Today’s recipe is an extremely useful home remedy to have in your medicine cabinet. Today we’re talking all about Cramp Bark for muscle aches, cramps and muscle spasms.
Last year, I started a quest to find a natural home remedy for muscle aches and spasms. Several times a year (and almost always around the time that I till my garden!) I put my back out. The muscles get all tight and tense, they spasm, and even after a visit to my chiropractor, it takes several days to regain my full mobility. I was looking for something that would help reduce the pain and relax those tight muscles.
One of the herbs I discovered in my research was cramp bark. Even the name is fitting for it’s most primary function.
Cramp bark is an antispasmodic herb. It’s primary use is to relieve cramps and other conditions caused by an over-contraction of muscles.
What is interesting about cramp bark is that not only does it relax the muscles in the back, neck and extremities but it is also helpful for menstrual cramps, intestinal cramps, and pain and cramping of the bladder (such as with a bladder infection.) It can even be helpful for arthritis if the pain is caused by muscle contractions.
Cramp bark is one the star players in our cramp bark tincture and it can be used both internally and externally.
Another herb we’ll be using in our tincture is valerian root. Probably most well known for it’s sedative qualities, valerian root is a relaxant and can relieve anxiety. It relaxes over-contracted muscles and relieves tension and muscle spasms. It has a calming effect on the body, something you will most likely feel within minutes of taking the tincture. Be advised, valerian root may increase the effects of some sedatives.
The final herb in our tincture is chamomile. Chamomile is certainly a well known herb with so many uses! Chamomile is a relaxing nervine (it nourishes and strengthens the nervous system) and it relaxes both the mind AND the muscles. I love that!
Chamomile can decrease pain caused by tense muscles or cramping and is very useful for relieving menstrual cramps and digestive cramping. Chamomile is generally considered safe for everyone; however, some people with sensitivities to the Asteraceae (aster family) may also be sensitive to chamomile.
Cramp Bark Tincture for Muscle Aches, Cramps & Spasms
1 jar with lid for storing your completed tincture
Tincture bottle with dropper and/or spray glass bottle like this one (if you will be using your tincture externally as a rub.)
1 part cramp bark –I purchase my herbs from Mountain Rose Herbs and Bulk Herb Store.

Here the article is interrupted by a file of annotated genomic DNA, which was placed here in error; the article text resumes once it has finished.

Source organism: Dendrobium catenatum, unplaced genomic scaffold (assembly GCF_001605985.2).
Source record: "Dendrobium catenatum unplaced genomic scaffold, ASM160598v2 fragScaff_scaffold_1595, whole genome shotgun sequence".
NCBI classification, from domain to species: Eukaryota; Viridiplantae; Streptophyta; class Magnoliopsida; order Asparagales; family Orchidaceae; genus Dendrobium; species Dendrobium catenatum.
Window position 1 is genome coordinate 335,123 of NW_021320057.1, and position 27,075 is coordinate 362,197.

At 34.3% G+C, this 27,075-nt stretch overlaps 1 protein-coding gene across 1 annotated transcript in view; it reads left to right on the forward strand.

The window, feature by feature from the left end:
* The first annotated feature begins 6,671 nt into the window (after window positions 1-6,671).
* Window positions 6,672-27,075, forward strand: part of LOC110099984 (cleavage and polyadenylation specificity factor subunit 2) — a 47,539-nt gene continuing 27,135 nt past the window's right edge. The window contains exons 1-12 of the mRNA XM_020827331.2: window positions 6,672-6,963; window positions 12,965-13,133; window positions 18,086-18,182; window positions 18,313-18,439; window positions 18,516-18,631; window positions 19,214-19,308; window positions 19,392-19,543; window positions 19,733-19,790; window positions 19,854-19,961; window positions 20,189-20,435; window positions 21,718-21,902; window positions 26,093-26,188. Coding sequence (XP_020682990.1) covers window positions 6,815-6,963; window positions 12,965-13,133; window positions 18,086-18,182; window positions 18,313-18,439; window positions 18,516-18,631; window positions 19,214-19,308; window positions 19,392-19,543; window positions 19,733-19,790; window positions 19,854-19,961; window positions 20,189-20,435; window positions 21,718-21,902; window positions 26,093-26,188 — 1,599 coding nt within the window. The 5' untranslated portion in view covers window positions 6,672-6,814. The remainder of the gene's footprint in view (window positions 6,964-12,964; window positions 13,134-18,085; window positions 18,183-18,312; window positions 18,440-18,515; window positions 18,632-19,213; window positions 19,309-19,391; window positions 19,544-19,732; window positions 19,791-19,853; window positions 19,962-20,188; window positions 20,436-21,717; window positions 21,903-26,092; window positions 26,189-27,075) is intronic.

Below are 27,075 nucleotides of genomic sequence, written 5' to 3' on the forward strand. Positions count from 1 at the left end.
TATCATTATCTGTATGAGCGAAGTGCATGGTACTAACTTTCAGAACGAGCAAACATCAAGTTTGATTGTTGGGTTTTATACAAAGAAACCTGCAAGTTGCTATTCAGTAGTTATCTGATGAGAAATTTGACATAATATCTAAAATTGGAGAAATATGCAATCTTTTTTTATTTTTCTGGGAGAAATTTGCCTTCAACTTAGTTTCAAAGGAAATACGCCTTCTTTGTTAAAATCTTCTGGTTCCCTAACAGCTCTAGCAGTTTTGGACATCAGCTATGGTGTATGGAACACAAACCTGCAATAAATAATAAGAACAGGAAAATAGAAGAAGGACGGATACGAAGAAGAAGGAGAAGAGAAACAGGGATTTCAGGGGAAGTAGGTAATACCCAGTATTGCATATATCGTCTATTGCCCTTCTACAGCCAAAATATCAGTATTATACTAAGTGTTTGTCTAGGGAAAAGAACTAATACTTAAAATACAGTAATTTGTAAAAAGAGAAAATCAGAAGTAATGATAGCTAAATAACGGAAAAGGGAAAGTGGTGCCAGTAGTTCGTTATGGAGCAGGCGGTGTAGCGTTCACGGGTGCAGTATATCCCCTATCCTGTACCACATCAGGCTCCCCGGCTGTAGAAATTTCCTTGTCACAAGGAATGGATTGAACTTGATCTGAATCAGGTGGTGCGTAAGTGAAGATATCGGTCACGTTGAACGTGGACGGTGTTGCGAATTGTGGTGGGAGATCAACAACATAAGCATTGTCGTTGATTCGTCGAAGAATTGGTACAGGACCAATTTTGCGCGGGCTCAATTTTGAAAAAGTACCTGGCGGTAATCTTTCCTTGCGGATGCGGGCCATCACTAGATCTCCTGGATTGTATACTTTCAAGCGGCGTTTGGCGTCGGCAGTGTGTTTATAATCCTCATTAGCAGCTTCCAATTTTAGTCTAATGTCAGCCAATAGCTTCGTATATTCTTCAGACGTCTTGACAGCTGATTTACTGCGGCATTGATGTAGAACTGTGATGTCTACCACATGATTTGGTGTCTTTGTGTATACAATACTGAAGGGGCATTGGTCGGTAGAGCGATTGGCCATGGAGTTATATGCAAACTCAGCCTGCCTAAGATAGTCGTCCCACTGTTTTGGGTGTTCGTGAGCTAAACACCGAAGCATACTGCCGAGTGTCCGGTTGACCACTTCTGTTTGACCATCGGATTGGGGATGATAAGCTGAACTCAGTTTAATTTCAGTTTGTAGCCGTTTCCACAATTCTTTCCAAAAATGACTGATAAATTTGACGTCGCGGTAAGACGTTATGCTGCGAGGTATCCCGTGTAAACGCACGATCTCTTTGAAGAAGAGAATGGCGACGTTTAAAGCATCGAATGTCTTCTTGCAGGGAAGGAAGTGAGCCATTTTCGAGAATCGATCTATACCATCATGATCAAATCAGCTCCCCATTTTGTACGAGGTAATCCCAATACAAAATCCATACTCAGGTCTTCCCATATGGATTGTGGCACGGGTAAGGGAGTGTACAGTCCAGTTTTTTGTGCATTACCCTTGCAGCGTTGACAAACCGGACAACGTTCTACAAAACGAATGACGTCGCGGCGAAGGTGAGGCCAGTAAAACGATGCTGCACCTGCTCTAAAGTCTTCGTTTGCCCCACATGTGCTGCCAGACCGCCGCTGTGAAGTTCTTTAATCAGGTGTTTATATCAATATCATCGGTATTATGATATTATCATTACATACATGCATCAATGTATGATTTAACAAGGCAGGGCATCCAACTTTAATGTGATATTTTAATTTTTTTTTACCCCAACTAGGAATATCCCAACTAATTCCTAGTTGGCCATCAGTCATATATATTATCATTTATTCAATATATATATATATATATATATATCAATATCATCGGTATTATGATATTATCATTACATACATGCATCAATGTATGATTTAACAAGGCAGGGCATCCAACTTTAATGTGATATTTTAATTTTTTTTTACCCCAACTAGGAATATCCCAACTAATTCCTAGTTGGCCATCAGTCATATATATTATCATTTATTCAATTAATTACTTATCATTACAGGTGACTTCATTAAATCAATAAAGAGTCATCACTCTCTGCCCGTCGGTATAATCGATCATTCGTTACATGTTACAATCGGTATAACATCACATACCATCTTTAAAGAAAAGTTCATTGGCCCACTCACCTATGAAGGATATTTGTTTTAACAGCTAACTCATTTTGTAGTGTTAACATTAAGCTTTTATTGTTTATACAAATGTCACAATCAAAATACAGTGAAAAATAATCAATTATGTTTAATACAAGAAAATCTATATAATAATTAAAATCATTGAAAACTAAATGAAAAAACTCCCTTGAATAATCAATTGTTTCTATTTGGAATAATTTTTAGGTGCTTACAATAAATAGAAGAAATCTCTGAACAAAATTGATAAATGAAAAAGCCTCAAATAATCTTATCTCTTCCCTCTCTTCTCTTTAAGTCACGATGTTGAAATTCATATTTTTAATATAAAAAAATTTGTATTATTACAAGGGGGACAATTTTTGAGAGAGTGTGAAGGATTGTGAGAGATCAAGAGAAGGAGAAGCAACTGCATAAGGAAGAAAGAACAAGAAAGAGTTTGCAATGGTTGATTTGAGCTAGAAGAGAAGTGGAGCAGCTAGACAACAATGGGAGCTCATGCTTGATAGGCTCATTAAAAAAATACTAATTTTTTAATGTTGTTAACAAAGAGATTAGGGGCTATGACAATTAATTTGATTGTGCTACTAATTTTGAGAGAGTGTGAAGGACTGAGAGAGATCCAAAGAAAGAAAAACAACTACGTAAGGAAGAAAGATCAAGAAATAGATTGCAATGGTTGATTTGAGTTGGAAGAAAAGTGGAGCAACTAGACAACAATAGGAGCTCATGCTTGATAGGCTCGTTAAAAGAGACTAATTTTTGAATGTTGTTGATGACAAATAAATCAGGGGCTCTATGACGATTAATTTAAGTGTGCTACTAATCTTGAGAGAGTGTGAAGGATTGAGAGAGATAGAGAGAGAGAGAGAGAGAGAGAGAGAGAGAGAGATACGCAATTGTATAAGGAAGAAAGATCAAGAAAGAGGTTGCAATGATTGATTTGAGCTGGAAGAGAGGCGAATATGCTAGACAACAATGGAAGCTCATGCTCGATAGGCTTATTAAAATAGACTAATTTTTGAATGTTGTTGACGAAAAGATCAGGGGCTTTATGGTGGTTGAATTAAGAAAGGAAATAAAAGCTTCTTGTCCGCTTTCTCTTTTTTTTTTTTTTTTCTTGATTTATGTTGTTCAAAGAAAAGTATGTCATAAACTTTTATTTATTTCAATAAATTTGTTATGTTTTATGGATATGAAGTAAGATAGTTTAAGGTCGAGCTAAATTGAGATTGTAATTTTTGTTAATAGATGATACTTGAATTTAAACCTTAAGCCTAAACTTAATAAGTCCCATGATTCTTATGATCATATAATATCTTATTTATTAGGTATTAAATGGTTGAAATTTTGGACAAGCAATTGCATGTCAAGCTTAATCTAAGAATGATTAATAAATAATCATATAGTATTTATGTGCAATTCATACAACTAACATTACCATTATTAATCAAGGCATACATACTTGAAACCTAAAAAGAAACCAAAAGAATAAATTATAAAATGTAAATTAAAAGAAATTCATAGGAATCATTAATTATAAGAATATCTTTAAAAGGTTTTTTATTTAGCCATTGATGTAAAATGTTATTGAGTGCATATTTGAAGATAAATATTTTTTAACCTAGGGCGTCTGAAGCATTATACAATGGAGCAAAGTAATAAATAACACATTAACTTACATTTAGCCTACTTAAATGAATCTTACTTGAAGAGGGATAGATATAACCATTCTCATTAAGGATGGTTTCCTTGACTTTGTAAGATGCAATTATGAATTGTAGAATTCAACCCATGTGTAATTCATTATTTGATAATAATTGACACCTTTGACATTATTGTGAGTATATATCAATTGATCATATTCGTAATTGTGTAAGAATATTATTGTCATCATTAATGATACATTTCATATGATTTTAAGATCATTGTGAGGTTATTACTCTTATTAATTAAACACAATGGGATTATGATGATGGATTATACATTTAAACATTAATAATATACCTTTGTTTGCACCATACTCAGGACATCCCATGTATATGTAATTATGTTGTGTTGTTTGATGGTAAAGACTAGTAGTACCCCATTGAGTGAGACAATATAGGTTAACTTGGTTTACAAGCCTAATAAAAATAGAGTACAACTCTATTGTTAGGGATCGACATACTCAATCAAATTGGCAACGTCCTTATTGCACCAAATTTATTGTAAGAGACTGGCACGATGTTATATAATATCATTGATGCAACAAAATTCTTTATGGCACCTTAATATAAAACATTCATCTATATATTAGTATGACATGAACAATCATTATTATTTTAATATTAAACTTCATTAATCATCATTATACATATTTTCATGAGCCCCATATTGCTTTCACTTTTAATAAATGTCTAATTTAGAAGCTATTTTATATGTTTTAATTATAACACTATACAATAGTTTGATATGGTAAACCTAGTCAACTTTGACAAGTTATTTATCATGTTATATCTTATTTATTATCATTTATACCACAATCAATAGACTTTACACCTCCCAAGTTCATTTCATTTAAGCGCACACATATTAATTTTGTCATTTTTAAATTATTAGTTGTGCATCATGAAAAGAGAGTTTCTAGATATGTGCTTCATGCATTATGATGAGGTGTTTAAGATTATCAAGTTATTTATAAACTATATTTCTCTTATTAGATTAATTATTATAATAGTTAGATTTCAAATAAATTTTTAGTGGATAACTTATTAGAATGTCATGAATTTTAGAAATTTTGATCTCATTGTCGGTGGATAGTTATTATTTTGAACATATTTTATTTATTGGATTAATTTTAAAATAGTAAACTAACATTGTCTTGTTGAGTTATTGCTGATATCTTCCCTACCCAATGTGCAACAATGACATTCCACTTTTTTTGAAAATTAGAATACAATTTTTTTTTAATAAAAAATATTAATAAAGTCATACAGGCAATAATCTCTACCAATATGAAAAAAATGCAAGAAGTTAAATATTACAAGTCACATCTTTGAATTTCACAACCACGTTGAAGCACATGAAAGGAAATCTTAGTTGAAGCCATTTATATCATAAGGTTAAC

1 part valerian root
3/4 part chamomile flowers
80-100 proof vodka (preferable if using it externally,) apple cider vinegar or food grade vegetable glycerin, enough to cover the herbs and fill your jar to the top.
Choose an appropriate size jar for the amount of tincture you will be making. You want to fill your jar 1/2 to 3/4 of the way full of the dried herbs.
Fill your clean glass jar 1/2 to 3/4 of the way full of the herbs.
Pour enough vodka (or apple cider vinegar or glycerin) over the herbs to completely cover them and fill the jar. Seal your jar with a tight fitting lid.
Let the herbs soak in a warm spot, out of direct sunlight for 4-6 weeks. Shake your jar often, every day if possible.
After 4-6 weeks, strain the herbs from the liquid. Fill a small tincture bottle for daily use and a glass spray bottle (if desired for using as a muscle rub) and pour the remaining tincture in a clean glass jar. Label and date your tincture. Store in a cool, dark place.
Apple cider vinegar will cause your metal caps to rust. If using apple cider vinegar in your tincture, use either a plastic lid or place a piece of plastic wrap between the jar and the metal lid.
A standard dosage is 1 tsp of the tincture mixed with a small amount of water or juice up to 2-3 times a day. (Encyclopedia of Herbal Medicine)
The tincture can also be used externally. If using it as a muscle rub, no need to dilute the tincture. I find it easier to apply using a spray bottle.
Looking for more home remedies? You might find these recipes helpful:
Encyclopedia of Herbal Medicine by Andrew Chevallier, FNIMH
Rosalee de la Forȇt. http://www.herbalremediesadvice.org/
This site is for educational purposes only. It does not provide medical advice. Information found on myhealthyhomemadelife.com is meant to motivate you to make your own health care and dietary decisions based upon your own research and in partnership with your health care provider.
My Healthy Homemade Life is a participant in the Amazon Services LLC Associates Program, an affiliate advertising program designed to provide a means for sites to earn advertising fees by advertising and linking to Amazon.com.